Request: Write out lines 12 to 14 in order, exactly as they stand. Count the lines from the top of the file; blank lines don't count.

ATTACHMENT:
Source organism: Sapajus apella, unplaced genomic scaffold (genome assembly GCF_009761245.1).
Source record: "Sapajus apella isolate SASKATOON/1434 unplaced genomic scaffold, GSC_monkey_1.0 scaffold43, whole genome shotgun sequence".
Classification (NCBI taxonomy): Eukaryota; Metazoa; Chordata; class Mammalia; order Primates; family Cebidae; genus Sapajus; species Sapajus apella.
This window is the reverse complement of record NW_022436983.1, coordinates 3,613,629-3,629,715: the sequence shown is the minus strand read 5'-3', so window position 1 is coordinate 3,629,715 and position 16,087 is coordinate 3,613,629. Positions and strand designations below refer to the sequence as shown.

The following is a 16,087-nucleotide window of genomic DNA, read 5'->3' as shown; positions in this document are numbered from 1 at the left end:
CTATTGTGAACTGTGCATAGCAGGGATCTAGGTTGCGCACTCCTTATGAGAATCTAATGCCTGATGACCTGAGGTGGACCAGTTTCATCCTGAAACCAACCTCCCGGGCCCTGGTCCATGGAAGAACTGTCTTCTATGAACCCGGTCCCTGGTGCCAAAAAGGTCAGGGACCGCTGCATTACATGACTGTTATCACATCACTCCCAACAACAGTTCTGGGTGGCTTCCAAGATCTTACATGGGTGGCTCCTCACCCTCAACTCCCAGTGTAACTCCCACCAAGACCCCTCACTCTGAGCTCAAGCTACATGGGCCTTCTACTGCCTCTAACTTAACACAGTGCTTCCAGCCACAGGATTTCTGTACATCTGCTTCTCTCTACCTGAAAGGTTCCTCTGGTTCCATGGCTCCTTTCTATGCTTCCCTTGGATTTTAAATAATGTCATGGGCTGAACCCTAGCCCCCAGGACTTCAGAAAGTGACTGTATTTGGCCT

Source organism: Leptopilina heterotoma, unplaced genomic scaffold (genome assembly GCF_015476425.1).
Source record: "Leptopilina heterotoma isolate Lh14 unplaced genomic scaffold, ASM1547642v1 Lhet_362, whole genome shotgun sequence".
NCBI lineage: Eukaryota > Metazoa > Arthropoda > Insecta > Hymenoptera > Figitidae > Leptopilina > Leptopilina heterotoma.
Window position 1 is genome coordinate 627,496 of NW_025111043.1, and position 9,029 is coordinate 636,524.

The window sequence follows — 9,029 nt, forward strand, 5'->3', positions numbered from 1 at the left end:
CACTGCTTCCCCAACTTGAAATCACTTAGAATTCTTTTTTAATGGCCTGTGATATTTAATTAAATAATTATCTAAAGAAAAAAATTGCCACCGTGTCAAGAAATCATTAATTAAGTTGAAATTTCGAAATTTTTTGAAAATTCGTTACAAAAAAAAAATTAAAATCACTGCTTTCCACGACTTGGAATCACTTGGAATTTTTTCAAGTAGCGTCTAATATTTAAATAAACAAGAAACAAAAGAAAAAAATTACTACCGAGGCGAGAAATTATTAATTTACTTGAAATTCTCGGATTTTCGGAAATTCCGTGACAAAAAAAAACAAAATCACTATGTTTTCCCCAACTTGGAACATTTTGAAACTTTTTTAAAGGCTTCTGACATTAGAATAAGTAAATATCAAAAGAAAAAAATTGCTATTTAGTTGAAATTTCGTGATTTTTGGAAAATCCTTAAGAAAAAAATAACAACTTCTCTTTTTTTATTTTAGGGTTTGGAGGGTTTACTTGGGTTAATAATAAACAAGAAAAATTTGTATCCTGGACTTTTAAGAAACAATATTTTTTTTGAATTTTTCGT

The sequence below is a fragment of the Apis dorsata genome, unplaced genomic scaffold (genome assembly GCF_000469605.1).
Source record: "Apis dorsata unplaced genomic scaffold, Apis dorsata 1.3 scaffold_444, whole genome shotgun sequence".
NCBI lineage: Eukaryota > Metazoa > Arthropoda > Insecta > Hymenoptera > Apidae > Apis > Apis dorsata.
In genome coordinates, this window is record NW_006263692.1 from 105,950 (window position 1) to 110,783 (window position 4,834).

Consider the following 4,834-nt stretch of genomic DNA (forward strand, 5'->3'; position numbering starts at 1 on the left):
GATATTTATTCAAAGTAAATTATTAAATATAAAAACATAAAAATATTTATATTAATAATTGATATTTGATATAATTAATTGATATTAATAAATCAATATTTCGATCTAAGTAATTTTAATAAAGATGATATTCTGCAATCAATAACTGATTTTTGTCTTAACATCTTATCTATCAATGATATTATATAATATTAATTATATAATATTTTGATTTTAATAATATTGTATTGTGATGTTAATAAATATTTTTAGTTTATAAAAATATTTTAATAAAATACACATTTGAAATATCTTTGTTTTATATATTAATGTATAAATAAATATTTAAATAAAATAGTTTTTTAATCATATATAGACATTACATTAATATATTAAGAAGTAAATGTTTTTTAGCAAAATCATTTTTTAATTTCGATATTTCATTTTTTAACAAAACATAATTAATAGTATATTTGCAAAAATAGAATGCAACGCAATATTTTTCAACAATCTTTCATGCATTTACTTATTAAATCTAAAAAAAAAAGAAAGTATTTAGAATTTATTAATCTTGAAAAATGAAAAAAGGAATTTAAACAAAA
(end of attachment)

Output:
CACTGCTTCCCCAACTTGAAATCACTTAGAATTCTTTTTTAATGGCCTGTGATATTTAATTAAATAATTATCTAAAGAAAAAAATTGCCACCGTGTCAAGAAATCATTAATTAAGTTGAAATTTCGAAATTTTTTGAAAATTCGTTACAAAAAAAAAATTAAAATCACTGCTTTCCACGACTTGGAATCACTTGGAATTTTTTCAAGTAGCGTCTAATATTTAAATAAACAAGAAACAAAAGAAAAAAATTACTACCGAGGCGAGAAATTATTAATTTACTTGAAATTCTCGGATTTTCGGAAATTCCGTGACAAAAAAAAACAAAATCACTATGTTTTCCCCAACTTGGAACATTTTGAAACTTTTTTAAAGGCTTCTGACATTAGAATAAGTAAATATCAAAAGAAAAAAATTGCTATTTAGTTGAAATTTCGTGATTTTTGGAAAATCCTTAAGAAAAAAATAACAACTTCTCTTTTTTTATTTTAGGGTTTGGAGGGTTTACTTGGGTTAATAATAAACAAGAAAAATTTGTATCCTGGACTTTTAAGAAACAATATTTTTTTTGAATTTTTCGT

The sequence below is a fragment of the Apis dorsata genome, unplaced genomic scaffold (genome assembly GCF_000469605.1).
Source record: "Apis dorsata unplaced genomic scaffold, Apis dorsata 1.3 scaffold_444, whole genome shotgun sequence".